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Union in Puerto Rico makes economic demandsNoticias desde la GastronÃÂ³mica - November 5, 2009
Union contract negotiations took place on Friday October 15 at the ILA building. On Thursday, the day before the negotiations, the Union's Negotiating Committee met and agreed on an initial wage proposal consisting of: an across-the- board raise of $.60 per hour for non-tipped employees and $.30 per hour for tipped employees, and a plan for closing the wide gap between wage rates paid to employee within the same job classifications.
Union negotiators forwarded the wage proposal to Hilton representatives on Thursday night to give them time to produce an initial estimate of the total cost to the company of the union's major economic proposals. Because the Union and management were still awaiting quotes from insurance companies for an improved health plan, the Union advised Hilton to assume it would propose, for the El San Juan and Condado employees the same Triple-S Plan that currently covers the Caribe Hilton workers. The Union also told management that it intended to propose a maintenance-of-benefits provision to protect the employee pension plan.
On Friday morning, Hilton gave the union a spreadsheet containing its cost estimate for the Union's proposal (not including the pension proposal). According to Hilton's calculations, the wage and health care proposal would increase Hilton's labor costs by 20-21% in the first year.
As he handed over the spreadsheet, Desi Massey, Hilton's chief negotiator complained, "I have never seen a wage proposal this large, never!" Union negotiator Peter Ward simply responded, "There is a first time for everything."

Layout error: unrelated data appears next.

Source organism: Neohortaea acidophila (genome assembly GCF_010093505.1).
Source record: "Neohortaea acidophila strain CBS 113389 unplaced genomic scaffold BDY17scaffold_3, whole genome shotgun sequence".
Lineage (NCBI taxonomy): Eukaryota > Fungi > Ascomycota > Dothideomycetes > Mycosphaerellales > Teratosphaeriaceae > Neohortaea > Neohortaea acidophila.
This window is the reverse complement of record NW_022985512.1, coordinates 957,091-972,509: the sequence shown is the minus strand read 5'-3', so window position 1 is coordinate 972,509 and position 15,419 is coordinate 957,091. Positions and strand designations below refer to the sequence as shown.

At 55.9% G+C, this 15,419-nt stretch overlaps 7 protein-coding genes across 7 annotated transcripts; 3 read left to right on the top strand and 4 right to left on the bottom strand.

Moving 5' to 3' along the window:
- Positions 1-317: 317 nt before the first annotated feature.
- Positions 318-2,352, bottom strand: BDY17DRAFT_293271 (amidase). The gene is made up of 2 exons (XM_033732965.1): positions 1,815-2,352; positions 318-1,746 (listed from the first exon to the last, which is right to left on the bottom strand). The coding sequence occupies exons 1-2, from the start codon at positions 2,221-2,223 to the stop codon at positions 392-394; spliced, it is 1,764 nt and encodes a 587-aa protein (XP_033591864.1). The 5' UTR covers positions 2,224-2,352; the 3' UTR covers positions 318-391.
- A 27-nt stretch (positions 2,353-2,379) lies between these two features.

Unwilling to accept Hilton's calculations at face value, Union negotiator Michael Simo questioned Hilton's lawyer, Rick Delello, about the methodology and information used to produce the calculations. It soon became apparent that there were substantial errors in Hilton's numbers. Peter Ward explained to union negotiating committee members and others in the union caucus, "We shouldn't accept the accuracy of these numbers just because Hilton gave them to us." He added, "I am not comfortable rushing to an agreement on this, we have to be just as confident in our understanding of their numbers as they are." He also explained that Hilton's cost analysis was based on the anticipated coast of the Triple S medical plan. The Union Negotiating Committee agreed that in order to verify Hilton's calculations and get an official quote from Triple S, a contract extension would be a good idea.
When management returned to the table, they agreed to extend the contract, to give the Union access to any information it needed to verify Hilton's cost estimate, and to assign Dora Soler, Human Resources Director at the Caribe, to help clarify current hotel practices regarding seniority, scheduling and any other operational questions the Union needed to answer in drafting its counter-proposals.
Kenneth Torres, Condado committee member, commented, "Of course the proposed wage increase and medical plan is expensive for Hilton- they have been getting away with underpaying us and providing terrible benefits for too long." He added, "Now it's time for some basic fairness for Hilton workers in Puerto Rico."
Because the session was largely devoted to the union's economic proposal, there was little discussion about the outstanding "respect" issues and other miscellaneous proposals. However, management agreed to the Union's proposal that management furnish sun protection (sunblock and a cap or hat) to employees who primarily work outdoors, such as lifeguards, pool attendants and landscapers; and sneakers for pool attendants. Also, Peter Ward asked the Hilton negotiating team to take the message back to the Corporation that the Union was very serious about its proposal to eliminate the practice of random drug testing. He suggested that if the Company reversed its position on this issue of basic dignity, the workers would interpret the gesture as a sign of good faith and respect.